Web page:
Posted by James Briggs on January 10, 2004
In Reply to: Re: Neck of the woods. posted by SMokey Stover on January 10, 2004
: : : My "neck of the woods". Why is it a neck??
: : Until someone else can provide a more complete and definitive answer, try this one. "Neck" was once a common geographical term, referring, I imagine, to some configuration resembling a neck. In the case of a woods, along the edges of the woods there might be several narrowing projections or salients, bulges or peninsulae of a sort. "My neck of the woods" would be one such bulge. However, I can't really explain such terms as "Penn's neck" or "Dutch neck," both of which refer to communities in my area. Today there is nothing neck-like about them; but perhaps there once was. (The next PF will give more and better information.) SS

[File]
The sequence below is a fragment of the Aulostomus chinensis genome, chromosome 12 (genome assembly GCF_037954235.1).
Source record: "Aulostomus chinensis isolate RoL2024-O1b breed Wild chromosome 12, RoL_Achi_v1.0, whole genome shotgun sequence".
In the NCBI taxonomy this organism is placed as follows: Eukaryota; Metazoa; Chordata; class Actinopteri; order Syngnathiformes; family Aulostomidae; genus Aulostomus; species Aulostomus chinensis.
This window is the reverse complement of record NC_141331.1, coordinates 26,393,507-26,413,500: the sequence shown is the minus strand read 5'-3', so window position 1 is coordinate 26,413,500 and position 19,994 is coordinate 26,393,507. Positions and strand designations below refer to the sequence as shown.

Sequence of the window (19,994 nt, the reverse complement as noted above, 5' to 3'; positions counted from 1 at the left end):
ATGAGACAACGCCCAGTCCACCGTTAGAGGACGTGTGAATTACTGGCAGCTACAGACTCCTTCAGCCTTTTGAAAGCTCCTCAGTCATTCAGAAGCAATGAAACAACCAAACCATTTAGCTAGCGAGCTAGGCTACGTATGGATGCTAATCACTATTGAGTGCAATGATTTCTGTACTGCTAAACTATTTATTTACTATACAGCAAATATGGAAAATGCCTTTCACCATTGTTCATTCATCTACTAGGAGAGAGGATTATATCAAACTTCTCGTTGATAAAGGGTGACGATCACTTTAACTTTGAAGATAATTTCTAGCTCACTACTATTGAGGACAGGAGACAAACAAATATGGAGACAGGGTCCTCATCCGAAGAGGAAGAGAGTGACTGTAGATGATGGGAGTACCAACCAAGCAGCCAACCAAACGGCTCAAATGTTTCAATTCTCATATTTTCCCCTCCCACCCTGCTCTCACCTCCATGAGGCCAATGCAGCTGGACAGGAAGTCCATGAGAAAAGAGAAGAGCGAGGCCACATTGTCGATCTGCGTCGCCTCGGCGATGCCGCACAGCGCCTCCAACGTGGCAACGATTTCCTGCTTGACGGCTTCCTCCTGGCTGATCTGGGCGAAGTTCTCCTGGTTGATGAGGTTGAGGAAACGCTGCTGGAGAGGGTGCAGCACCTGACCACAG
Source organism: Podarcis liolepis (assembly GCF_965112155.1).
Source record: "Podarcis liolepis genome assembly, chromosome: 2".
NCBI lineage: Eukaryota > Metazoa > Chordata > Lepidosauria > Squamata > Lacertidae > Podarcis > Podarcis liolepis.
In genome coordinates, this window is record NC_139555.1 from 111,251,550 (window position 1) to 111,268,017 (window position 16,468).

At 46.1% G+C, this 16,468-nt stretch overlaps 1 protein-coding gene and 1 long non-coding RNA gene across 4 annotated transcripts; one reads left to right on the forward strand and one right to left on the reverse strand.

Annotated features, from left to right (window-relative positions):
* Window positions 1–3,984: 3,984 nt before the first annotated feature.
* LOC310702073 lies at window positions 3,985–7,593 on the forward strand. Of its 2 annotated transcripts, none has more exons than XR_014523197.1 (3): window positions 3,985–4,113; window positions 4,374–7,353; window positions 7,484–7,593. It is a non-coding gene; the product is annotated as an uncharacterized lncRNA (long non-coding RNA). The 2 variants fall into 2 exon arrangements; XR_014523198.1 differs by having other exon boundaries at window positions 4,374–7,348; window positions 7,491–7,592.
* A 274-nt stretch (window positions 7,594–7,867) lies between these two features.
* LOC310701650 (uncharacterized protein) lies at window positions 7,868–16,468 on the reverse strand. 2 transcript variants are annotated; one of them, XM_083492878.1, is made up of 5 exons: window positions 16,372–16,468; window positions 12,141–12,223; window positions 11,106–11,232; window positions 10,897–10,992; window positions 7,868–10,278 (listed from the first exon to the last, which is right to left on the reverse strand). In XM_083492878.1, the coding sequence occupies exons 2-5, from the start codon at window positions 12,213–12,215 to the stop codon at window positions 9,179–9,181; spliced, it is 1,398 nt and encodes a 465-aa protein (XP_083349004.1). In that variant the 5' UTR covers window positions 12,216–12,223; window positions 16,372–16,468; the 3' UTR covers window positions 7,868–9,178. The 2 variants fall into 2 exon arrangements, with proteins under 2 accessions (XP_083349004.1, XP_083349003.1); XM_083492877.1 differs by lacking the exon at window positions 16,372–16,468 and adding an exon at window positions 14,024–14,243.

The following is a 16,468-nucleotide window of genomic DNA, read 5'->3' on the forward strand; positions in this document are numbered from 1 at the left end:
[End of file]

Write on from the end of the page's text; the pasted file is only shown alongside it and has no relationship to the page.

: Or you may prefer the definition in OED Online: neck n.1, 7b. orig U.S. A narrow stretch of wood, pastures, ice, etc. Now usually in neck of the woods: a settlement in wooded country, or a small or remotely situated community. . . in this neck of the woods: in the vicinity, around here .....
I've posted this before, but it seems worth repeating:
Neck: If you are speaking about where you live you might say "in my neck of the woods". Why "neck"? This is an example of a Fossil word in which an old meaning has been preserved in only one or two special sayings. Short shrift is another. In the case of neck the ancestor words in Old Breton (cnoch) and Old High German (hnack) both had a meaning of "hill" or "summit". This sense has been lost in all other uses of the word neck.
The origin is older than the US of A.